ISIS Rampages Across Nineveh, Destroying Christian Churches

Islamic State flag

The Middle East Media Research Institute (MEMRI) produced a photo gallery of the Islamic State’s church vandalism, reprinted by the UK’s Daily Mail.  The photos show “ISIS terrorists toppling crosses, smashing Christian relics with hammers, and erecting the black flag of ISIS on churches in Iraq.”  Collecting the images wasn’t difficult — ISIS has been triumphantly posting them on its Twitter network.


As the Daily Mail explains, ISIS believes “ancient relics promote idolatry that violates their fundamentalist interpretation of Islamic law.”  This has the useful (for them) side effect of allowing them to obliterate cultural resistance through genocide and vandalism.  The Vatican’s representative at the U.N., Archbishop Silvano Tomasi, accused the Islamic State of perpetrating genocide just yesterday, as part of a rare Vatican endorsement of military force.

Among the targets of ISIS’ history-erasing rampage have been the 3,000-year-old winged statues of the Assyrian city of Nimrud, the 2,000-year-old historical site at Hatra, and the Mosul Central Library, where thousands of books have been destroyed.

Fox News quotes Irina Bokova, head of the U.N. Educational, Scientific, and Cultural Organization: “We cannot remain silent.  The deliberate destruction of cultural heritage constitutes a war crime. I call on all political and religious leaders in the region to stand up and remind everyone that there is absolutely no political or religious justification for the destruction of humanity’s cultural heritage.”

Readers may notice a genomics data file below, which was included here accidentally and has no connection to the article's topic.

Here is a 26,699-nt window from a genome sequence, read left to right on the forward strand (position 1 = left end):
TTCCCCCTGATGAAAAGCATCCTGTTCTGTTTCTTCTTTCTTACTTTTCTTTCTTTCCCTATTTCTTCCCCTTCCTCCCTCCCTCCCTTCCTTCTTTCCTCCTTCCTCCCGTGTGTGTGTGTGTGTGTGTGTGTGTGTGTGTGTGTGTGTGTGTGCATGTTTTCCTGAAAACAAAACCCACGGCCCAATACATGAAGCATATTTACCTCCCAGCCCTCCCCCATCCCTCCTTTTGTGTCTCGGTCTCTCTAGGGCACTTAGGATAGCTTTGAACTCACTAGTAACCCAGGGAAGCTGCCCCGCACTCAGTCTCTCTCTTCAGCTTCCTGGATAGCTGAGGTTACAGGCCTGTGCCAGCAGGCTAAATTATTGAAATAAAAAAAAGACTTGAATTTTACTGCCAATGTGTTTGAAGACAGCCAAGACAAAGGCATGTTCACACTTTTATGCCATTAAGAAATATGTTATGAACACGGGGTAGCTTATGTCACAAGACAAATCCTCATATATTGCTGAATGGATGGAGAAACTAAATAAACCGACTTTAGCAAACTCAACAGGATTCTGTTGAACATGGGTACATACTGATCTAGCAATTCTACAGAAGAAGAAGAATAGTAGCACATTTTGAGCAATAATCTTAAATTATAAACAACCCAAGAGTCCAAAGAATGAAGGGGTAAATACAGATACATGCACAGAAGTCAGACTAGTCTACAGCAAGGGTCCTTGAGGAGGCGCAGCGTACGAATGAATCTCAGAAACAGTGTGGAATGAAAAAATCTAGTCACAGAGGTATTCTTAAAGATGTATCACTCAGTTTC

ISIS is “burning everything: human beings, stones, and civilization,”Louis Sako, patriarch of the Chaldean Catholic church said.  He pleaded for humanitarian relief first and foremost, calling the Islamic State’s depredations “obviously a human catastrophe that cannot suffer any silence.”

The Fox report says that some transportable artifacts may have been stolen and sold on the black market. The damage to sites like Nimrud is extensive and irreparable — workmanship that lasted thirty centuries wiped out by dedicated Muslims with sledgehammers and dynamite.


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